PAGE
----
Expert innovators know from experience how to innovate while minimizing hassle, needless tasks and wasted effort – they’ve been successful (and unsuccessful) countless times through trial and error. Using flight simulators and surgical learning tools as examples, it’s been proven that teaching veteran skills to ‘newbies’ isn’t science-fiction, especially in more ‘exact’ disciplines such as medicine and math. But is it possible to design a crash-course that teaches young and inexperienced innovators the less-definable skills, attitudes and insights necessary to ideate, champion and implement without having to go through all the awkwardness of being a rookie? We think so, and here’s why.

We have good reason to believe that innovation is a teachable skill. From helicopter piloting to neurosurgery, simulation is an effective method of imparting expert-level ability or knowledge to newcomers. However, while simulation is a relatively straightforward process for a procedure with known elements, limitations and results, finding the best way to simulate less tangible skills – like innovation – opens up a whole new can of worms.

So, how do we go about designing an ‘innovation simulation’ that imparts valuable implicit knowledge to new innovators, with measurable results? Science suggests that it’s possible, but first we have to figure out a couple of important things – namely, what are the knowledge structures and processes in place that expert innovators rely on, and what’s the best way to transfer them to new innovators?

Transforming ‘newbies’ into ‘old hats’

Contrary to the beliefs of some, being an expert isn’t as easy as having a fast internet connection and set as your default homepage. Interviews with experts and students demonstrate a difference in explicit and implicit mental models, with experts possessing more abstract knowledge that is highly-structured in nature. On the other hand, students tend to focus on details, relying on their executive functions and intuition to guide them.

Nowadays, many people do have the opportunity to jump-start their model building through tools like simulation, roleplay, business games and other targeted training methods that allow them to avoid some of the pitfalls of being the new kid in the surgical suite, flight deck or control room. The same should be true for innovation, right?

Teaching implicit innovation knowledge

While the knowledge structures that define skillful surgeons and fighter pilots are relatively straightforward, innovation experts, on the other hand, have to blaze trails of their own. They’ve seen success and failure. They’ve approached problems from different angles and achieved a wide range of outcomes, and this subtle mastery sticks with them in the form of implicit knowledge. We can point our fingers at expert innovators, and we have all seen and marveled at the results of their efforts – but what exactly do they do?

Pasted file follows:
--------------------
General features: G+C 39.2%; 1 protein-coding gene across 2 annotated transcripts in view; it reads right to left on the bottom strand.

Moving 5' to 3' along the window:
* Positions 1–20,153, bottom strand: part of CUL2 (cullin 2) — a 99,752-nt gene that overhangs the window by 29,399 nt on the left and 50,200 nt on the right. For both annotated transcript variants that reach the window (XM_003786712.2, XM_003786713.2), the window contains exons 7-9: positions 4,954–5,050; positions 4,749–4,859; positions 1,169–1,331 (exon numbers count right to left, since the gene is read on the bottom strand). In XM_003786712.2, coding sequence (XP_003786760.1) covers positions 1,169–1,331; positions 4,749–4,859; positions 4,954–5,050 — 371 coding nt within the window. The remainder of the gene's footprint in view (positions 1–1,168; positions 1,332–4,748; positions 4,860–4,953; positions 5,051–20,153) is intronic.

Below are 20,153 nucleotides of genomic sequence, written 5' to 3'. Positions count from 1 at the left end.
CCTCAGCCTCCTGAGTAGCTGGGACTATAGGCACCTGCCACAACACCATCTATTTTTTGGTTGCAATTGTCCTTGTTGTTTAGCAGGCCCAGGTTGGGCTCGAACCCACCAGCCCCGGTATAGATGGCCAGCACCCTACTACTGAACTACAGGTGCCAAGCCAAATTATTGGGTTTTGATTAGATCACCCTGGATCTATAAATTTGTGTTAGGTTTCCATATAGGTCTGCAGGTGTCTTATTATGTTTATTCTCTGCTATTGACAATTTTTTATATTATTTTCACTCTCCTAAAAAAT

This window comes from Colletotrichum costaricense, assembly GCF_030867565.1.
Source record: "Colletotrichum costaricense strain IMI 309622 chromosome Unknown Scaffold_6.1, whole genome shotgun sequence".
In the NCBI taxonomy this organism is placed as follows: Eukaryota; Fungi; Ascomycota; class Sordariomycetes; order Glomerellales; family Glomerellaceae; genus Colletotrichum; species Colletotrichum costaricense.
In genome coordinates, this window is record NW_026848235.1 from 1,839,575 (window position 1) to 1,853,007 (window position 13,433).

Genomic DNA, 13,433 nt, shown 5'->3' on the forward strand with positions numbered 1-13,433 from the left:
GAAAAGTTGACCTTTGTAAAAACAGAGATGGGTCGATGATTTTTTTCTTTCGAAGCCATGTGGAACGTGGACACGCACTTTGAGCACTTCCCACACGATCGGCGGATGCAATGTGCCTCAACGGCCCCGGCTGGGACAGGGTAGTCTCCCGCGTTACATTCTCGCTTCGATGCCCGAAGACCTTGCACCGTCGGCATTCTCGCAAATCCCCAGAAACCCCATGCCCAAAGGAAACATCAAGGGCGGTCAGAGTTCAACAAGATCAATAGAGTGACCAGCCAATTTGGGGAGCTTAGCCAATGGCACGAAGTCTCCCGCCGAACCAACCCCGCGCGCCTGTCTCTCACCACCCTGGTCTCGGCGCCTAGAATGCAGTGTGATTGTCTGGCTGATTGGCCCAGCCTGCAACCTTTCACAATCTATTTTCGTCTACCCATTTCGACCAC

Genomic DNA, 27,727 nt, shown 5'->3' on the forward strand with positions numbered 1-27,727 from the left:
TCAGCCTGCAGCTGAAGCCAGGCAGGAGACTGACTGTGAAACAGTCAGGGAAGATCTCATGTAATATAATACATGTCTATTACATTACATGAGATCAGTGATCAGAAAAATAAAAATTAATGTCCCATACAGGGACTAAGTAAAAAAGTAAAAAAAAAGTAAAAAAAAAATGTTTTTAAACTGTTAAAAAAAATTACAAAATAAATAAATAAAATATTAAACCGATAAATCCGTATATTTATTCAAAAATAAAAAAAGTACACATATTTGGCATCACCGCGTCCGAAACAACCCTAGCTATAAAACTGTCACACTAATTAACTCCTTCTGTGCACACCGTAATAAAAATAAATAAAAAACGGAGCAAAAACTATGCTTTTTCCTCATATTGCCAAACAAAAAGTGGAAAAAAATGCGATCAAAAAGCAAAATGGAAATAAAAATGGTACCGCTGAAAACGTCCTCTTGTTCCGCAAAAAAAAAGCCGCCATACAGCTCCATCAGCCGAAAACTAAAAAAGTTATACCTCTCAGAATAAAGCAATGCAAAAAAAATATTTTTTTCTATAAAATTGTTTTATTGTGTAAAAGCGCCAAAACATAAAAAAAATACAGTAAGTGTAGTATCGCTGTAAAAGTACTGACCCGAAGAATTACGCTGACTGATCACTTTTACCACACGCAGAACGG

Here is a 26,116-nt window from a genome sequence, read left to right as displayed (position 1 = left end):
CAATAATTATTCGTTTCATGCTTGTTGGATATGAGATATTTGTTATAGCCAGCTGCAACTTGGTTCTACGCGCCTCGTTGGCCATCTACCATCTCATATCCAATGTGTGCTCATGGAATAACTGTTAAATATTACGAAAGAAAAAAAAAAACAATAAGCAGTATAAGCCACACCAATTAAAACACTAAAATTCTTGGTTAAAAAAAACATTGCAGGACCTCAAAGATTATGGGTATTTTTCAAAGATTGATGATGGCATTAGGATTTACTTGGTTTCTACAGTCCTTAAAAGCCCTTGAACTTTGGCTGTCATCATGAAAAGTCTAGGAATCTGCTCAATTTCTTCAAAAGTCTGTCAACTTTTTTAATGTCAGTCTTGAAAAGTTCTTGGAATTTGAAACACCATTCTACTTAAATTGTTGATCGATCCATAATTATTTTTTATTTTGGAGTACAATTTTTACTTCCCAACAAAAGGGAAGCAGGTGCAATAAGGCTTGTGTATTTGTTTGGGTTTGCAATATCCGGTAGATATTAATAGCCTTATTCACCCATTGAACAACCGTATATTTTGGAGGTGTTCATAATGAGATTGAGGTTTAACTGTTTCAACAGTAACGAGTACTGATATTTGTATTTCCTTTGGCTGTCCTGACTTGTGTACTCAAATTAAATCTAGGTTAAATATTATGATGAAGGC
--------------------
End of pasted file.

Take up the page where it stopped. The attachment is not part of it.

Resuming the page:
In spring of 2017, we’ll launch a joint research collaboration between Ghent University and Avans, a Dutch college for advanced business creation, to investigate the transference of mental models to improve innovation behavior and self-efficacy. Nine experts will be used as models – all individuals from R&D with over 10 years of experience each in large Belgian organizations with strong track records in innovation. Several situations have been designed that require innovative approaches to specific problems, and the experts’ approaches to the problems will be used as benchmarks in the study.

Which learning techniques work best?

Through an online platform, new innovators will be presented with the business innovation situations – representing the ideation, championing and implementation stages – and asked to describe how they would approach each one.

More importantly, the research will focus on investigating which style of learning is the most efficient and effective. Four different learning strategies will be explored, with the researchers following up on the participants one month later to see if their innovation behaviors and self-efficacy have improved, and also if they feel more confident in their innovation choices.

If this research is conclusive, ours will be the first ever to offer implicit innovation knowledge structures, as well as proof that innovation knowledge structures can effectively be taught. If all goes according to plan, we’ll have understandable results by summer 2017.

By Saar Van Lysebetten

About the author

Saar is working as a PhD student at the Department of Personnel Management, Work & Organizational Psychology of Ghent University. She is responsible for the psychological aspect of and is specialised in the development of simulation tests & training.